Thursday, 23 August 2018

Flowers for Marcel - the end of my intelligent locomotive experiment

This weekend I finally abandoned my attempt to build an intelligent, "internet of things" locomotive for my garden railway. It was a very disappointing decision, because it so nearly worked. It worked on the bench, but the realities of a garden railway with dirty track, poor connections and so on meant that it was never reliable outside.

I'd chosen the most reliable and simplest of all my LGB locomotives, the Corpet-Loubet 0-6-0. This was the first one I ever bought, back in 1999, and had given perfect, trouble-free service ever since, using a Zimo decoder for DCC.


The objectives for the project were:
  1. 100% compatibility with DCC - the loco should work on my DCC-enabled layout exactly like any other
  2. tight feedback control over speed, so the selected speed would be maintained regardless of load or layout voltage variations
  3. "non stop" operation to keep the loco moving over dirty track, dead spots and so on, using a substantial super-capacitor
  4. constant status reporting over WiFi of several things including motor current, track voltage and distance travelled
  5. in addition to DCC control, the ability to control speed, accessories, CV settings and everything else over WiFi


I selected the Particle Photon as the microprocessor. It is about the size of a USB memory stick, yet has a powerful ARM processor running at 125 MHz and, built-in WiFi. My earlier experiments with adding WiFi to the Arduino had been a painful failure, so this was extremely important. Another important advantage is that the libraries are a superset of the Arduino. As it turns out, however, it isn't really suited to this job - more on that later.

To meet the first requirement, I needed an implementation of a DCC decoder. Fortunately there is a very nice one out there, NmraDcc. It's written for the Arduino, but needed only one small change to run on the Photon - because the Photon does not support hardware timer interrupts. You write functions to handle speed changes, accessory operations and so on, and it calls them when the corresponding DCC commands are received.

For a computer to be useful, it needs to communicate with the world around it. I needed the following inputs:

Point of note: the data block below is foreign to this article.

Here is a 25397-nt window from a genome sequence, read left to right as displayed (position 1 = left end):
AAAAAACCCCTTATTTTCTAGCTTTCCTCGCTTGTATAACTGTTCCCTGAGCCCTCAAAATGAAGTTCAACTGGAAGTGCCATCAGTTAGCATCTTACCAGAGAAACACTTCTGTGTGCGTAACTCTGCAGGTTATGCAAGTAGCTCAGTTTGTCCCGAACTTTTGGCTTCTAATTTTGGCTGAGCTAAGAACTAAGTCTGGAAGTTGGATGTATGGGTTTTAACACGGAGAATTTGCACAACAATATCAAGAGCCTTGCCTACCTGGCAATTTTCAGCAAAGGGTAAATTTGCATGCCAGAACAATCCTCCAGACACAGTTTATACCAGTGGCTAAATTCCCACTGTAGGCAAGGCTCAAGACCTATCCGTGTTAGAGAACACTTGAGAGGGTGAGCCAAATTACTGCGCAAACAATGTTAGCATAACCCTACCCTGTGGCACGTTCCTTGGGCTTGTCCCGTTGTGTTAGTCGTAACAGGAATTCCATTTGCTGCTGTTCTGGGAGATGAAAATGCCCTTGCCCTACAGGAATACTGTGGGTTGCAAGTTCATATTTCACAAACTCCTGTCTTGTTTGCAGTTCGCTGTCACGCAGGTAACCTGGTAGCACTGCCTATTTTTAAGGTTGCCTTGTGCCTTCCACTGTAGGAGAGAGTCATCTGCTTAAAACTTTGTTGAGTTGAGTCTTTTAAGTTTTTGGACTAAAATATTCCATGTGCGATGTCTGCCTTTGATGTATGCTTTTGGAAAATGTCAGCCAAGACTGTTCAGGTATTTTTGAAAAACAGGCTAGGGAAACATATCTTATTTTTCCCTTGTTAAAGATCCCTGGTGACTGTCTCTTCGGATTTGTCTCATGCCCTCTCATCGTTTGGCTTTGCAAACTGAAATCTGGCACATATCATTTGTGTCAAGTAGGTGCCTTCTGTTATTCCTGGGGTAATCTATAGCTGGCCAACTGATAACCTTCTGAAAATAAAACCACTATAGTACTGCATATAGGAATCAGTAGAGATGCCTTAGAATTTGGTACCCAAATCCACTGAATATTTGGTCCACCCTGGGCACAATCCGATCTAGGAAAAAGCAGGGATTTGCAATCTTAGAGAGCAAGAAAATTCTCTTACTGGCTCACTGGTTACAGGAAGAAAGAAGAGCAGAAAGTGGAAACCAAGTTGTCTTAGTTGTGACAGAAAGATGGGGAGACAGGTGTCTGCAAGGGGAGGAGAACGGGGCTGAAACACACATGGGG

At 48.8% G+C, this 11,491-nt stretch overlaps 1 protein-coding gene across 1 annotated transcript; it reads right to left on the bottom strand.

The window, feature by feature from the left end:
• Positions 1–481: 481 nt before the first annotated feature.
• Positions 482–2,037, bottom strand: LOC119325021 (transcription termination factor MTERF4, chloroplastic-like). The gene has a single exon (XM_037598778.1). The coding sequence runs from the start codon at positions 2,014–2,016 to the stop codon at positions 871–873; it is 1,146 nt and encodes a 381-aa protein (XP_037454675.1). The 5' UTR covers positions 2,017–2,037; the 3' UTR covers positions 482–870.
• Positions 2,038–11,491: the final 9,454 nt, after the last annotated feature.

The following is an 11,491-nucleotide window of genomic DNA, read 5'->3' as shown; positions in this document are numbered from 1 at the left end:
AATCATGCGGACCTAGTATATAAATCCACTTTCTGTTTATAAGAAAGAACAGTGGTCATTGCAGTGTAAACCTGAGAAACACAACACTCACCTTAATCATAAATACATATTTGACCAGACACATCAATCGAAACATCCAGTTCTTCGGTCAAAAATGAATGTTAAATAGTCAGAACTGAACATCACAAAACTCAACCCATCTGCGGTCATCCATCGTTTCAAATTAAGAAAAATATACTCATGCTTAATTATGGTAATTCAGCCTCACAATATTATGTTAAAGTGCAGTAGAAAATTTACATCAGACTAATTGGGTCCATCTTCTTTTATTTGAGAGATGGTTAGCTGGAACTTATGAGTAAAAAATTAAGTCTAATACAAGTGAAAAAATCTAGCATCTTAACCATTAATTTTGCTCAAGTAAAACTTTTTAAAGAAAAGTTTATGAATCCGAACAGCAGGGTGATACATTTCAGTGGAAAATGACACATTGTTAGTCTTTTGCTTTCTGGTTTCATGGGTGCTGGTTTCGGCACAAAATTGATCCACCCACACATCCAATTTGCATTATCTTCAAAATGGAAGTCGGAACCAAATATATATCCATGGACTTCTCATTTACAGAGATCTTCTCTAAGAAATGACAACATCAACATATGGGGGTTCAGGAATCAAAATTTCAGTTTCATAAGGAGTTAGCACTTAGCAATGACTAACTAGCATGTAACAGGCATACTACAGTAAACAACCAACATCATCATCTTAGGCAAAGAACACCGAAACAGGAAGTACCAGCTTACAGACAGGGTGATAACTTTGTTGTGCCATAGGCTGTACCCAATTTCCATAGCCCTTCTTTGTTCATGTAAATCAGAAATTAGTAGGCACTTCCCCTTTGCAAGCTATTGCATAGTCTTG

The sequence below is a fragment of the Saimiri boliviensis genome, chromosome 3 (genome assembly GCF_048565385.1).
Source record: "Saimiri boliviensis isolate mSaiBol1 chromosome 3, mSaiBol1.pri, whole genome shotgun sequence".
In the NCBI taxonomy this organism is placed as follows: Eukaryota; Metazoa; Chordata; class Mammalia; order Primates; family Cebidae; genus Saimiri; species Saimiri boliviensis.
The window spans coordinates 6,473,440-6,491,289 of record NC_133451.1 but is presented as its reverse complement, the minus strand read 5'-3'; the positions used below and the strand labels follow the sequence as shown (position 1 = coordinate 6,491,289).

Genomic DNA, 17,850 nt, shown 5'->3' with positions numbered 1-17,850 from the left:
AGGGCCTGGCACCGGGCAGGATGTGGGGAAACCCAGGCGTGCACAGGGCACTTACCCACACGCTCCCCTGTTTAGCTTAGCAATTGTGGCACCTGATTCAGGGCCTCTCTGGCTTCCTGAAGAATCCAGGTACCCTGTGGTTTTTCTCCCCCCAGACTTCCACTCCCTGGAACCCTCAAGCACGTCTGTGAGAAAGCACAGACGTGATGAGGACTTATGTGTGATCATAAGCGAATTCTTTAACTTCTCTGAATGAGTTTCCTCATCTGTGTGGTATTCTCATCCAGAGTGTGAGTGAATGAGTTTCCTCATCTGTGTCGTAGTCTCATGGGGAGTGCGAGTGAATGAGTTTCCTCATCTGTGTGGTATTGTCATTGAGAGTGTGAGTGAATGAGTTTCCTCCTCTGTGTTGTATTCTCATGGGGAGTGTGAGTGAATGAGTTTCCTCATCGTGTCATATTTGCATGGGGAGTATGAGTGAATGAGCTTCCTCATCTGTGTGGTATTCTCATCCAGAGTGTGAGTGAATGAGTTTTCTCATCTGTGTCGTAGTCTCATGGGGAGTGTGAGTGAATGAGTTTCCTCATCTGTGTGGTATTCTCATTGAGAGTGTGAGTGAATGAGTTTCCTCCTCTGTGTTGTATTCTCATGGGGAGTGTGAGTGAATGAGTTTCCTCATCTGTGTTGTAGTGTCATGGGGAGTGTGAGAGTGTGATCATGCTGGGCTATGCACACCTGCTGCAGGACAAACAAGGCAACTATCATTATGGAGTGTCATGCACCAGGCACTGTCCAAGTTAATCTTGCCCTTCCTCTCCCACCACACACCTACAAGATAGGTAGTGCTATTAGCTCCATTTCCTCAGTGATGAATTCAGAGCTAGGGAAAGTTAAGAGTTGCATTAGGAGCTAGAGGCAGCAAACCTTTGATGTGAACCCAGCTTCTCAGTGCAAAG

1. Track voltage (analog)
  2. Internal power supply voltage (analog)
  3. Supercap voltage (analog)
  4. Motor current (analog)
  5. Motor back-EMF, used to measure speed and hence keep it constant (analog)
  6. Axle position sensor, used to measure absolute train position (digital)
  7. DCC signal, via opto-coupler from track voltage (digital)
  8. Motor control signal feedback (digital)
  9. Motor over-current (digital)
  10. Accessory over-current (digital)
and the following outputs, all digital:
  1. Control signal to motor control FET, operated via built-in pulse width modulation (PWM)
  2. Control to motor reversing relay
  3. Accessory outputs, as many as possible (limited by number of available GPIO pins)
The first thing to get right was the power supply. The non-stop feature is built using two 30F 2.7V supercaps in series, giving a 5.4V 15F capacitor. This is kept charged by a tiny buck regulator from Ebay, adjusted to give a constant 5.3V output. It has built-in current limiting to 1A. When the loco is placed on the track it takes about a minute for the cap to charge. A 3A boost regulator, also from Ebay, then turns the 5.3V back into 16V to run the motor. An arrangement of hefty Schottky diodes (chosen because of the lower voltage drop) normally takes current direct from the track, but as soon as the track voltage drops below 16V, the supercap provides the power. This arrangement is also used on my LGB track cleaner, where it works perfectly.

The power supply to the microprocessor comes via a second Ebay buck regulator, that drops the supply voltage to 12V for the accessories (lights etc), then a 7805 linear regulator that provides a stable 5V supply. At least, it is supposed to, though that turned out to be one of the weak spots of the design.

The motor is controlled via a power Mosfet, an IFR9540 that can happily switch 20 amps. Reversing uses a relay. The conventional way to control a motor these days is via an H-bridge (e.g. an L298) but I couldn't see how to get the back EMF this way, so I went for a relay instead. (I did think of a way later but by then I had built the board).